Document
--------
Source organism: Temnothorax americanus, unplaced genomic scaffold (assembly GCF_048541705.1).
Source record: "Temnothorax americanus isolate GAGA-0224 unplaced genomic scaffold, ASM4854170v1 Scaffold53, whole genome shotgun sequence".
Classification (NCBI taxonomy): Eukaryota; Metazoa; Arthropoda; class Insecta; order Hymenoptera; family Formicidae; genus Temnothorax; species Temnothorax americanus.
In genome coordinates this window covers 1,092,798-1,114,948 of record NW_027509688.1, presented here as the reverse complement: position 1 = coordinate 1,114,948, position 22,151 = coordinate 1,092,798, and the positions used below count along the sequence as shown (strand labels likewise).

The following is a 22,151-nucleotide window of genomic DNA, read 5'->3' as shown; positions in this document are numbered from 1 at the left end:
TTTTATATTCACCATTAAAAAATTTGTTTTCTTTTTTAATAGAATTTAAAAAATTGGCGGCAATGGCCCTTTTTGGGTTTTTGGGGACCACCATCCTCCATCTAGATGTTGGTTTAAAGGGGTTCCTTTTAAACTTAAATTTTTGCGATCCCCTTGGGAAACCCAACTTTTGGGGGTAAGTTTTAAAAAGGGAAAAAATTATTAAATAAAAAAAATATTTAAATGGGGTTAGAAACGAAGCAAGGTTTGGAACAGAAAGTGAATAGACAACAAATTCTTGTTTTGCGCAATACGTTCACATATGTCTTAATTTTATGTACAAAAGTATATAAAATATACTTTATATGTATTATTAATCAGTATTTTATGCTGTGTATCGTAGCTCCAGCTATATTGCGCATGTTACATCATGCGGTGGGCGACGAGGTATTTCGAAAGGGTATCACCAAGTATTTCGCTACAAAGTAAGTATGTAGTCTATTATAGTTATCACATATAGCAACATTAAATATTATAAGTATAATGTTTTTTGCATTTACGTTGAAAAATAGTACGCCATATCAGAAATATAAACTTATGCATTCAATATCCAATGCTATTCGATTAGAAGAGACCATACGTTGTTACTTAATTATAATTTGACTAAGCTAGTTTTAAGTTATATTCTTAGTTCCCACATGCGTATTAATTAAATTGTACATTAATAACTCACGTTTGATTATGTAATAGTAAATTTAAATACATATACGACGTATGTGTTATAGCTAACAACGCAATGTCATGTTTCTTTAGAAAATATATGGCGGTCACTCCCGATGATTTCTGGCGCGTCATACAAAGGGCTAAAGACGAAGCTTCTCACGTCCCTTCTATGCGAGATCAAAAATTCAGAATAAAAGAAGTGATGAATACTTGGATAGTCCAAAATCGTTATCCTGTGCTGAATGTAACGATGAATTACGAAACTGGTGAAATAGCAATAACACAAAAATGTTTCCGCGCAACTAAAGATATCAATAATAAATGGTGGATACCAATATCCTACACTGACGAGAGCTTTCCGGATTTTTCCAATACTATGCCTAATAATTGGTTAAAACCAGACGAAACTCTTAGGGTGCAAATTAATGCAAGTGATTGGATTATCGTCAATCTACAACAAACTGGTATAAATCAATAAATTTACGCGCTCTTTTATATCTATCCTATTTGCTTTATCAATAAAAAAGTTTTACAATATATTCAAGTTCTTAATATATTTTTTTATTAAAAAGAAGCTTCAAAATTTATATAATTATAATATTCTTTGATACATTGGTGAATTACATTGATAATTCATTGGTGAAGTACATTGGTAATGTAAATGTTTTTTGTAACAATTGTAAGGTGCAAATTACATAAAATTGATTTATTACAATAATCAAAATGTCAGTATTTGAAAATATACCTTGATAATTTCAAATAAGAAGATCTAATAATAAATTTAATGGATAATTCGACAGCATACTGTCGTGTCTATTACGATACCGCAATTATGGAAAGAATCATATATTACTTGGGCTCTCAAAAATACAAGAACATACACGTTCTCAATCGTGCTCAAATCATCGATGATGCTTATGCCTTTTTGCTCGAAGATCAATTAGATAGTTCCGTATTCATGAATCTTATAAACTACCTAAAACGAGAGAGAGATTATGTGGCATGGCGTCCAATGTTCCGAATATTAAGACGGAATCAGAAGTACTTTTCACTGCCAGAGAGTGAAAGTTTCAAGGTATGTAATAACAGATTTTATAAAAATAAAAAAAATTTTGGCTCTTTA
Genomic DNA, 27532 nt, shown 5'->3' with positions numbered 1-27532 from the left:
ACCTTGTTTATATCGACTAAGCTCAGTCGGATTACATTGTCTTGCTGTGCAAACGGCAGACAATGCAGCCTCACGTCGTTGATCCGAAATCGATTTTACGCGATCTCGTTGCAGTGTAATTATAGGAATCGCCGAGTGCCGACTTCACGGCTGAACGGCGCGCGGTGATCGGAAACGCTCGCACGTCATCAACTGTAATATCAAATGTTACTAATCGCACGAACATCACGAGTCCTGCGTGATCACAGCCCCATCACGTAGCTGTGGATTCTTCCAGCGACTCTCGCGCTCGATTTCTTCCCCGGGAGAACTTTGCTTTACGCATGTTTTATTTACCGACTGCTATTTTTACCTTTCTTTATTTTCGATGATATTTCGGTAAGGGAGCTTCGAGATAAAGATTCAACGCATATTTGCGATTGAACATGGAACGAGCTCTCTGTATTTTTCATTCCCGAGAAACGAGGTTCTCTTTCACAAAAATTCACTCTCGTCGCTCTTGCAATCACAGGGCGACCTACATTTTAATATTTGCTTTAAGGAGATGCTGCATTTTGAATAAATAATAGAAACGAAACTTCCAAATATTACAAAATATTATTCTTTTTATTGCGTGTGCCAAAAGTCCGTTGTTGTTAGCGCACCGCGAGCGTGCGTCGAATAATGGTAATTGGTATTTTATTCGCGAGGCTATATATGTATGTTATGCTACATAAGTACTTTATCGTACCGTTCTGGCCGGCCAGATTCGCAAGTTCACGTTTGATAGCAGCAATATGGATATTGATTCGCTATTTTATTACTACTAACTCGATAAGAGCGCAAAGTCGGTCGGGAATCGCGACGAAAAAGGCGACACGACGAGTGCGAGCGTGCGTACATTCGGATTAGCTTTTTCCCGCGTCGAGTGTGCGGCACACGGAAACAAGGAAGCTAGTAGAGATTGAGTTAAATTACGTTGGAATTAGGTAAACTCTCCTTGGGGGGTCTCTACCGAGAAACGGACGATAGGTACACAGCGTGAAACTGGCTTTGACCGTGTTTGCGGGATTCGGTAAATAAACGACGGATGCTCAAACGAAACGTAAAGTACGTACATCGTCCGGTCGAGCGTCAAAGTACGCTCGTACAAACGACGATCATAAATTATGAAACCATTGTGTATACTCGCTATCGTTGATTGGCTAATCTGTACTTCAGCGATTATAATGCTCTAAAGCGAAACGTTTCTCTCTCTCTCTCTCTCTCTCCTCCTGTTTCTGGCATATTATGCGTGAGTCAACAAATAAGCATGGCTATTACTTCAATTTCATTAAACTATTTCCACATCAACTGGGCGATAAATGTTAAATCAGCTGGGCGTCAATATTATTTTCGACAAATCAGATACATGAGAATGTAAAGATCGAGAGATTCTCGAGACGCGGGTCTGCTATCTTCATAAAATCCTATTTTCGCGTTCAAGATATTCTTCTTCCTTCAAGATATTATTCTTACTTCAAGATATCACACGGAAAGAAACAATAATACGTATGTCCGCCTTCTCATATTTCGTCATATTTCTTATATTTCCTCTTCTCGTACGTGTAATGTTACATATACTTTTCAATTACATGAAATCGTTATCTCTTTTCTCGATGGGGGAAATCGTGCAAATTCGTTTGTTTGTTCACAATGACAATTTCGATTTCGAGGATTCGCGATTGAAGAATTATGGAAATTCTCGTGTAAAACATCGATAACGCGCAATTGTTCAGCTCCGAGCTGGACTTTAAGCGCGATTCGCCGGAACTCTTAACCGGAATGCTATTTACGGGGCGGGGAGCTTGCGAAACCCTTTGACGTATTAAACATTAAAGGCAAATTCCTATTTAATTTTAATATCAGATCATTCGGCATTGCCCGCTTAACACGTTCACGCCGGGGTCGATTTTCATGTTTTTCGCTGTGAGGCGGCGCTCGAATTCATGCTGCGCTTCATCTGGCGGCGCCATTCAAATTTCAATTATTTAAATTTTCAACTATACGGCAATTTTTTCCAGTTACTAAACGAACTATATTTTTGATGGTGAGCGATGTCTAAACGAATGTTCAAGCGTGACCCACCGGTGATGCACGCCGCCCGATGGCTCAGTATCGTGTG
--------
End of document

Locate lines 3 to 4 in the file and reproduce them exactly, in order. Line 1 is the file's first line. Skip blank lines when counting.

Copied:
Classification (NCBI taxonomy): Eukaryota; Metazoa; Arthropoda; class Insecta; order Hymenoptera; family Formicidae; genus Temnothorax; species Temnothorax americanus.
In genome coordinates this window covers 1,092,798-1,114,948 of record NW_027509688.1, presented here as the reverse complement: position 1 = coordinate 1,114,948, position 22,151 = coordinate 1,092,798, and the positions used below count along the sequence as shown (strand labels likewise).